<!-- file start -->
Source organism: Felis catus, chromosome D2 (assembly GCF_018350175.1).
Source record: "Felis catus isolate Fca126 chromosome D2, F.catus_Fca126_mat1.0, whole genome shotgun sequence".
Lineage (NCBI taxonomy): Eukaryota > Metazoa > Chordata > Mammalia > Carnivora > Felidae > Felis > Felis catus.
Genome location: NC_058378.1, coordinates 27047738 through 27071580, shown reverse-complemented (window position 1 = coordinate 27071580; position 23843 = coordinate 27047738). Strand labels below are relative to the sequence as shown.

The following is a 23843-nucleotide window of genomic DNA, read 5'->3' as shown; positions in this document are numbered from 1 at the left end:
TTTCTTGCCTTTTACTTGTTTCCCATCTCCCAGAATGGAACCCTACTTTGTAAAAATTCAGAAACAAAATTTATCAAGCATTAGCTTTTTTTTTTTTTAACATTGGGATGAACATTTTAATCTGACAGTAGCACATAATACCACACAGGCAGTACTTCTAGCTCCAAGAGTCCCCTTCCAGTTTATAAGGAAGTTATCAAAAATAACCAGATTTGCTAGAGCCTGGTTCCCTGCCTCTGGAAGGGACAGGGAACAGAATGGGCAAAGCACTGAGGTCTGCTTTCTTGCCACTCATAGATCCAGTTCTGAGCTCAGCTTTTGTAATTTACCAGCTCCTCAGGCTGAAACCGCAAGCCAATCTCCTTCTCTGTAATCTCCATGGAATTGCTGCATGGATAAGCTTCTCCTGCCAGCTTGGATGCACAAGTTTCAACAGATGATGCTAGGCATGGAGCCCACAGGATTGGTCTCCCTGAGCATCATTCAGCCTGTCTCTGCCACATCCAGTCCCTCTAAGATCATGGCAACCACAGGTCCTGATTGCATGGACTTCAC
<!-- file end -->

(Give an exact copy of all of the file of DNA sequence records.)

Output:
Source organism: Felis catus, chromosome D2 (assembly GCF_018350175.1).
Source record: "Felis catus isolate Fca126 chromosome D2, F.catus_Fca126_mat1.0, whole genome shotgun sequence".
Lineage (NCBI taxonomy): Eukaryota > Metazoa > Chordata > Mammalia > Carnivora > Felidae > Felis > Felis catus.
Genome location: NC_058378.1, coordinates 27047738 through 27071580, shown reverse-complemented (window position 1 = coordinate 27071580; position 23843 = coordinate 27047738). Strand labels below are relative to the sequence as shown.

The following is a 23843-nucleotide window of genomic DNA, read 5'->3' as shown; positions in this document are numbered from 1 at the left end:
TTTCTTGCCTTTTACTTGTTTCCCATCTCCCAGAATGGAACCCTACTTTGTAAAAATTCAGAAACAAAATTTATCAAGCATTAGCTTTTTTTTTTTTTAACATTGGGATGAACATTTTAATCTGACAGTAGCACATAATACCACACAGGCAGTACTTCTAGCTCCAAGAGTCCCCTTCCAGTTTATAAGGAAGTTATCAAAAATAACCAGATTTGCTAGAGCCTGGTTCCCTGCCTCTGGAAGGGACAGGGAACAGAATGGGCAAAGCACTGAGGTCTGCTTTCTTGCCACTCATAGATCCAGTTCTGAGCTCAGCTTTTGTAATTTACCAGCTCCTCAGGCTGAAACCGCAAGCCAATCTCCTTCTCTGTAATCTCCATGGAATTGCTGCATGGATAAGCTTCTCCTGCCAGCTTGGATGCACAAGTTTCAACAGATGATGCTAGGCATGGAGCCCACAGGATTGGTCTCCCTGAGCATCATTCAGCCTGTCTCTGCCACATCCAGTCCCTCTAAGATCATGGCAACCACAGGTCCTGATTGCATGGACTTCAC